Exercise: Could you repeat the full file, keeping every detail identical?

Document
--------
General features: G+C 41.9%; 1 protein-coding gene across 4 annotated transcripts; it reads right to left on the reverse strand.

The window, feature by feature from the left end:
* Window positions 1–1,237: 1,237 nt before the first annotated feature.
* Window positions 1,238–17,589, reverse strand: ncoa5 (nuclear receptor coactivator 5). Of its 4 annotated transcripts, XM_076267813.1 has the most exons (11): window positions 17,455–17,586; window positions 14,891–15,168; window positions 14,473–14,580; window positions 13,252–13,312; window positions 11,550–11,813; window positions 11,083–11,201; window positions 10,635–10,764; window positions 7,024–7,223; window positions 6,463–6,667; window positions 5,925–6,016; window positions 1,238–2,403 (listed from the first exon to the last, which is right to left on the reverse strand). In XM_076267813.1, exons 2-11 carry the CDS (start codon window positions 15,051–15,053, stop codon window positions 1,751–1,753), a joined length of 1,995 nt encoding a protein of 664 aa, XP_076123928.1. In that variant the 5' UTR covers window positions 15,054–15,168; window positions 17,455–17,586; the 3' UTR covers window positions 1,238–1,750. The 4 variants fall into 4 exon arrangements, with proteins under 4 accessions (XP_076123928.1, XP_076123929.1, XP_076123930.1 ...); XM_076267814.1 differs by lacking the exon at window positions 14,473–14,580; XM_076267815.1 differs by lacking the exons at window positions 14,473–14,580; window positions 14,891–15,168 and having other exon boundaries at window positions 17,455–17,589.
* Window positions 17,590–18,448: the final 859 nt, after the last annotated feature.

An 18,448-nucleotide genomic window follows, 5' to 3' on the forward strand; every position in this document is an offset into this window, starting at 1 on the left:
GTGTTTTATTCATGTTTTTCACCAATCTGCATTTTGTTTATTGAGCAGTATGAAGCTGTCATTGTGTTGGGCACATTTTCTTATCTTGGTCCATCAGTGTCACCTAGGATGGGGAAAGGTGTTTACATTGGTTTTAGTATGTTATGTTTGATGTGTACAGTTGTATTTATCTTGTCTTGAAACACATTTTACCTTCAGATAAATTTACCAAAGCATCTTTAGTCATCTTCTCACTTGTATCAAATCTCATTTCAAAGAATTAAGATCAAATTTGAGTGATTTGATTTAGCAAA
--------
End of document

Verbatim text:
General features: G+C 41.9%; 1 protein-coding gene across 4 annotated transcripts; it reads right to left on the reverse strand.

The window, feature by feature from the left end:
* Window positions 1–1,237: 1,237 nt before the first annotated feature.
* Window positions 1,238–17,589, reverse strand: ncoa5 (nuclear receptor coactivator 5). Of its 4 annotated transcripts, XM_076267813.1 has the most exons (11): window positions 17,455–17,586; window positions 14,891–15,168; window positions 14,473–14,580; window positions 13,252–13,312; window positions 11,550–11,813; window positions 11,083–11,201; window positions 10,635–10,764; window positions 7,024–7,223; window positions 6,463–6,667; window positions 5,925–6,016; window positions 1,238–2,403 (listed from the first exon to the last, which is right to left on the reverse strand). In XM_076267813.1, exons 2-11 carry the CDS (start codon window positions 15,051–15,053, stop codon window positions 1,751–1,753), a joined length of 1,995 nt encoding a protein of 664 aa, XP_076123928.1. In that variant the 5' UTR covers window positions 15,054–15,168; window positions 17,455–17,586; the 3' UTR covers window positions 1,238–1,750. The 4 variants fall into 4 exon arrangements, with proteins under 4 accessions (XP_076123928.1, XP_076123929.1, XP_076123930.1 ...); XM_076267814.1 differs by lacking the exon at window positions 14,473–14,580; XM_076267815.1 differs by lacking the exons at window positions 14,473–14,580; window positions 14,891–15,168 and having other exon boundaries at window positions 17,455–17,589.
* Window positions 17,590–18,448: the final 859 nt, after the last annotated feature.

An 18,448-nucleotide genomic window follows, 5' to 3' on the forward strand; every position in this document is an offset into this window, starting at 1 on the left:
GTGTTTTATTCATGTTTTTCACCAATCTGCATTTTGTTTATTGAGCAGTATGAAGCTGTCATTGTGTTGGGCACATTTTCTTATCTTGGTCCATCAGTGTCACCTAGGATGGGGAAAGGTGTTTACATTGGTTTTAGTATGTTATGTTTGATGTGTACAGTTGTATTTATCTTGTCTTGAAACACATTTTACCTTCAGATAAATTTACCAAAGCATCTTTAGTCATCTTCTCACTTGTATCAAATCTCATTTCAAAGAATTAAGATCAAATTTGAGTGATTTGATTTAGCAAA